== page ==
And wouldn't you know it, before you even hit page 50, there's already a recipe I want to try out using my roses. You see, I've already made rose jam and rose potpourri and I'm hankering to try something new. So, when I ran across the recipe for making rosolio, an Italian liqueur made with rose petals, I knew I wanted to give it a whirl. My brother is the master of making his own lemon liqueur, limoncello, and I've always wanted to try doing it. I've never had rosolio, but it sounds rather tempting and, most importantly, super easy to do. There are other recipes online for making rosolio, but this one sounds way more tasty to me.
Here's the instructions from the book (p. 37):
Pick roses at the hottest point of the day - red roses, for they will impart more color and flavor to the alcohol. (If you do not have your own rose garden, I recommend procuring your roses from a friend or a local grower so that you can be certain that the blooms have not been treated with any chemicals.)
Separate the petals from the flower. Trim the white edge at the base with a knife or scissors. Weigh out 1.75 ounces petals, then steep the petals in a jar of 190 proof (95 percent) pure grain alcohol with a vanilla bean in a large canning jar. Close the jar and set aside in a dark place for two weeks. After two weeks, strain the liquid, removing the rose petals and vanilla bean.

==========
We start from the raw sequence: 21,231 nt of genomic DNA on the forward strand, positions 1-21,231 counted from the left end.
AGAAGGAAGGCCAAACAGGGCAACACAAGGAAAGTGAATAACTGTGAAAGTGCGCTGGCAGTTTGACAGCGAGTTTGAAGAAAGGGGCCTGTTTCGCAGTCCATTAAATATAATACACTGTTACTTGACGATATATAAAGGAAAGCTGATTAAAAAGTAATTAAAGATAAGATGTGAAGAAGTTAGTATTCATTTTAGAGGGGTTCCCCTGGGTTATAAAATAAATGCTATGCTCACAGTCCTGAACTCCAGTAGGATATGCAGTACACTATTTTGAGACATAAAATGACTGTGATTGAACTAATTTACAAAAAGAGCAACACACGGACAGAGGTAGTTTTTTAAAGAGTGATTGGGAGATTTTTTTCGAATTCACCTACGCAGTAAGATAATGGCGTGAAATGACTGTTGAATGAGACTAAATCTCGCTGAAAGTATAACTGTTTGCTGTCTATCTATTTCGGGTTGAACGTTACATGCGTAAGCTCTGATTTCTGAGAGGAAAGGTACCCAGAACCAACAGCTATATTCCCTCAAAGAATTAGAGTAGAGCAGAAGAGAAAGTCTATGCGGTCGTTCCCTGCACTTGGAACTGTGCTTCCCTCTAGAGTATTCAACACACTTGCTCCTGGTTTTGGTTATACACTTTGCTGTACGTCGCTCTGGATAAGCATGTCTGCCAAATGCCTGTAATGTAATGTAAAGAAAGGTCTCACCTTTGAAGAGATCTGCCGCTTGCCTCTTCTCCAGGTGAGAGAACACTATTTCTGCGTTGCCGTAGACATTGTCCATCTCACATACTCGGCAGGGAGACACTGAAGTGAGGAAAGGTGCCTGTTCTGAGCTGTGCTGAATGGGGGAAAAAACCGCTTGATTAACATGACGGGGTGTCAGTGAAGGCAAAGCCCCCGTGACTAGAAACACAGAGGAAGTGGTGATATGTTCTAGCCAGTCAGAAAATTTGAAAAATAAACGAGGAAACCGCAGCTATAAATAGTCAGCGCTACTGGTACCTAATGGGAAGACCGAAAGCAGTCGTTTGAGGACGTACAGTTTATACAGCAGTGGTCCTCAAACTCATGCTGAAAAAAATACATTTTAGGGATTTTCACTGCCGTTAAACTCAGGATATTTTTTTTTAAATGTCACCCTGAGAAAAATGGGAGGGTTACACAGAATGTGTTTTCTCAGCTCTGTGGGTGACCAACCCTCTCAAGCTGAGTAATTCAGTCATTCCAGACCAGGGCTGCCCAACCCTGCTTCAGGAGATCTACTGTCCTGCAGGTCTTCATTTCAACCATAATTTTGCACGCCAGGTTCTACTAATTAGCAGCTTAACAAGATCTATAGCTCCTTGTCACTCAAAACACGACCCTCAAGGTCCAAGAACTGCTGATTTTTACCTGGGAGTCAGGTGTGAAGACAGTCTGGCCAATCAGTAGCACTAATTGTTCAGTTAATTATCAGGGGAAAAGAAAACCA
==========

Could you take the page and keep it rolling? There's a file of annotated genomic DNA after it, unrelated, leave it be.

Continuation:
Prepare a simple syrup by dissolving 1 pound sugar and 3.25 cups water. Add the simple syrup to the alcohol, return the mixture to the jar, and store for another two weeks. At the end of those two weeks, filter and bottle. After your first tasting, more simple syrup can be added if desired to cut the hotness of the alcohol and suit your taste.
If you get cracking now, you'll have enough rosolio to give away for holiday gifts this year!